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CCCC Honors Scholars student presents project

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Click to enlarge,  Emily Schofield, of Apex, has become the first student to complete a project as part of the Honors Scholars program at Central Carolina Community College.

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Emily Schofield, of Apex, has become the first student to complete a project as part of the Honors ... (more)

05.21.2019College & CommunityCollege GeneralCurriculum ProgramsStudents/Graduates

SANFORD - Emily Schofield, of Apex, has become the first student to complete a project as part of the Honors Scholars program at Central Carolina Community College.

"In her presentation, Emily Schofield captured the state of genetic cloning at this time. Attendees of her presentation were treated to cutting edge information laid out in an easy to understand platform," said Dr. Terry Miller, CCCC Lead Instructor, Mathematics and Sciences. "Emily investigated this topic thoroughly and her information was accurate and generated several thought provoking questions from the audience on this intriguing topic. She made the case for genetic cloning, while not leaving out the pitfalls, which is an important consideration here."

Schofield said she choose this topic for her project because she found the subject of cloning interesting. "I have always been interested in the ethics of cloning, and while completing this project I found analyzing the methods used, and the success and failure that scientists have experienced using different methods, fascinating," said Schofield, who is a first-year student at CCCC. "I look forward to hearing more about breakthroughs and successes they may have with cloning in the future."

What did she learn from the project? "When I started this project I knew what cloning was, but I didn't know much about the methods used. While completing this project I learned so much about the methods used, the cells involved, successes they have had with cloning in the past, failures they have had and why it failed, the ethics of cloning, how cloning can be used, DNA and genes, problems with cloning, cell replication, reproduction, and just so much more than I could have imagined," she said.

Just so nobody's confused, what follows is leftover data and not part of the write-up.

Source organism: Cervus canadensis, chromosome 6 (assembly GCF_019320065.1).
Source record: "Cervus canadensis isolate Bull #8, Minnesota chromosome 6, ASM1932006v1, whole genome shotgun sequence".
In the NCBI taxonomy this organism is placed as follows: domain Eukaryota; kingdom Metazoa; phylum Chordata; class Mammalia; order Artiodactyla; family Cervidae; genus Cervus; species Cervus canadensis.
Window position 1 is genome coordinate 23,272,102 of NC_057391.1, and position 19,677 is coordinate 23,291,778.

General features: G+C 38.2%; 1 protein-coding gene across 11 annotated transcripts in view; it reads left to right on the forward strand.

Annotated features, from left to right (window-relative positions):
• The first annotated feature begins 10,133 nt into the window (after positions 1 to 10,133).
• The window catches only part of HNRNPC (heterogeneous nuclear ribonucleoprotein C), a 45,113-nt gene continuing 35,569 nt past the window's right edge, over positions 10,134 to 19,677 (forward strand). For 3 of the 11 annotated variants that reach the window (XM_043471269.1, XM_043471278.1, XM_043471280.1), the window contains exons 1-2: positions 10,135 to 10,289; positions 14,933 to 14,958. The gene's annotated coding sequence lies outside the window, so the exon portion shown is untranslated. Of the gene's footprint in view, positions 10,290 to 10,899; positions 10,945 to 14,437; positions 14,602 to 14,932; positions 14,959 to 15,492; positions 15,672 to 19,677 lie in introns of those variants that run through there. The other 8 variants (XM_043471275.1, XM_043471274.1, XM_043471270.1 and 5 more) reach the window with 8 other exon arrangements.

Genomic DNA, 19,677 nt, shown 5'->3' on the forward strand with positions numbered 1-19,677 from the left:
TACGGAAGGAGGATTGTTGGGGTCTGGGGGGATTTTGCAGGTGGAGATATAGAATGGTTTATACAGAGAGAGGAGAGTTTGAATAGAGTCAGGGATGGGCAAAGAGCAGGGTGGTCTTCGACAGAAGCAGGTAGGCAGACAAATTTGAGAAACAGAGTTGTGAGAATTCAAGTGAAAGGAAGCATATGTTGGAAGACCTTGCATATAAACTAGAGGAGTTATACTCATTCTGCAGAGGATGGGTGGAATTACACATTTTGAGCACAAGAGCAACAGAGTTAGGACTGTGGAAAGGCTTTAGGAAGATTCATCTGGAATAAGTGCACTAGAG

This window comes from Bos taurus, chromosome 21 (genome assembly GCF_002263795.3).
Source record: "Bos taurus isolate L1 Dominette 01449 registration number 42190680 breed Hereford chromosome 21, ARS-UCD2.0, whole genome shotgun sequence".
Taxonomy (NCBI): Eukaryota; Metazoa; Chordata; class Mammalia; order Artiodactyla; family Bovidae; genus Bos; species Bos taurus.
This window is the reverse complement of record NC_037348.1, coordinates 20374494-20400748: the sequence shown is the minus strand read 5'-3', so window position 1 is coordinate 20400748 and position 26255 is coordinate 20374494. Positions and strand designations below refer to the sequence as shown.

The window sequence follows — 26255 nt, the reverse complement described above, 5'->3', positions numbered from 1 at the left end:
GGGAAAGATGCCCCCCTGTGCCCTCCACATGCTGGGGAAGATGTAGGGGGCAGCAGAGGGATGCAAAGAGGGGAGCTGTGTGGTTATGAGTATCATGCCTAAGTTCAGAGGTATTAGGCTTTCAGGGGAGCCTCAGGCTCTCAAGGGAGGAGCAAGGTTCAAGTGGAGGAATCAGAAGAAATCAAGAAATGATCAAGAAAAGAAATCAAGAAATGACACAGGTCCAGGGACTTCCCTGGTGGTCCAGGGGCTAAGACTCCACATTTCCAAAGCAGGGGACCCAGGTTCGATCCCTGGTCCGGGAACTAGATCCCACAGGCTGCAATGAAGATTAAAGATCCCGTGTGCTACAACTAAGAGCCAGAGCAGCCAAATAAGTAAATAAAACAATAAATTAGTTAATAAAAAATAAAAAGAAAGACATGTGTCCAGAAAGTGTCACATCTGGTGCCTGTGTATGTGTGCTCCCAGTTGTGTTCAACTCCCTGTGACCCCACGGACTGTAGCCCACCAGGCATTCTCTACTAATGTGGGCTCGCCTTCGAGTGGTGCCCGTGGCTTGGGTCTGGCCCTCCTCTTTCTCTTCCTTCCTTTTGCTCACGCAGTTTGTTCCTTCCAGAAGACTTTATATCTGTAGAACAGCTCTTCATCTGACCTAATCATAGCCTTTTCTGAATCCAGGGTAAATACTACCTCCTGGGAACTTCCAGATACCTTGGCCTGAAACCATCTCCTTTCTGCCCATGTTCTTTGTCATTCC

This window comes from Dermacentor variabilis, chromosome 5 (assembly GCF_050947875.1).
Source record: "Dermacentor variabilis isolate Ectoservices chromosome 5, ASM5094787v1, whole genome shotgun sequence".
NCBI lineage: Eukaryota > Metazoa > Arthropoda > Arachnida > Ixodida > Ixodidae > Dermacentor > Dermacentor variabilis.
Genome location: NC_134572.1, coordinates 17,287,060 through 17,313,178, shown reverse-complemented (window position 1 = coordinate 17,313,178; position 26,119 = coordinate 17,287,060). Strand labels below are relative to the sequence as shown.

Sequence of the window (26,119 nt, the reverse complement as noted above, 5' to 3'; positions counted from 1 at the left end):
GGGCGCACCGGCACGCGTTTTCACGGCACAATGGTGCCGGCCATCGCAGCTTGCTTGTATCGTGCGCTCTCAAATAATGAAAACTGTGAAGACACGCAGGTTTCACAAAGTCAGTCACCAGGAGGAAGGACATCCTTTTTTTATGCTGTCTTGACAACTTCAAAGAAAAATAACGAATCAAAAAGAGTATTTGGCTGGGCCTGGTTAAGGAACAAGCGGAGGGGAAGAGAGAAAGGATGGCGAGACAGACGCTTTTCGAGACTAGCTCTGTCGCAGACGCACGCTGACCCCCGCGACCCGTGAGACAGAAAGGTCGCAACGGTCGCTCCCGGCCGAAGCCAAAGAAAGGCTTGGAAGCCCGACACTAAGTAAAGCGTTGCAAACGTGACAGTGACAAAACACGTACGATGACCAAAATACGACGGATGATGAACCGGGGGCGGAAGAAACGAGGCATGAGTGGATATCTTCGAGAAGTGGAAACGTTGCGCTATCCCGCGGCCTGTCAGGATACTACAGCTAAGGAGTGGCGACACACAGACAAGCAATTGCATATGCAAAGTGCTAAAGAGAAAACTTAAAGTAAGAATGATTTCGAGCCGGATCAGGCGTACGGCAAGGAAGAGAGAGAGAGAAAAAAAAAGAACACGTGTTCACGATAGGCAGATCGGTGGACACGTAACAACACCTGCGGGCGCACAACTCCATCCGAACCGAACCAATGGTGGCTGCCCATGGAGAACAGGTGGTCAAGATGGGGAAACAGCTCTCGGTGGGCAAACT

Schofield, who wants to become a high school Biology teacher, said of her CCCC educational journey: "I have loved my time at CCCC because of the amazing staff. Every member of staff, whether they are an instructor or other faculty, are extremely talented and genuinely care about every student and are passionate about helping us succeed."

The Honors Scholars program at CCCC allows very high-performing students to challenge themselves academically. Students accepted into the program will chose four 16-week courses (no more than two per semester) over their academic career in which they will conduct an honors project under the guidance of the instructor for the course. These courses should be chosen with the guidance of the Honors Scholars director and should represent a variety of study areas. Each course must be completed with an overall grade of B or higher and requires the successful completion of the research project. Students will also be required to present the research from at least one course at either a local, regional or national level. Upon completion of the honors program with a 3.5 cumulative GPA (as well as the Associate in Arts University Transfer, Associate in Science University Transfer, or Associate in Engineering University Transfer requirements), students will receive recognition on their transcript as well as at graduation. They will be eligible to transfer to selected universities directly into an honors program.

If you are interested in the Honors Scholars program and want to apply, please complete the program application along with the essay. It must be completed at least two weeks prior to the start of a semester in which you wish to complete an honors course.

For more information, please contact Dr. Rodney Powell, Honors Program Coordinator, at or (919) 718-7462.

To learn more about the CCCC Honors Program, visit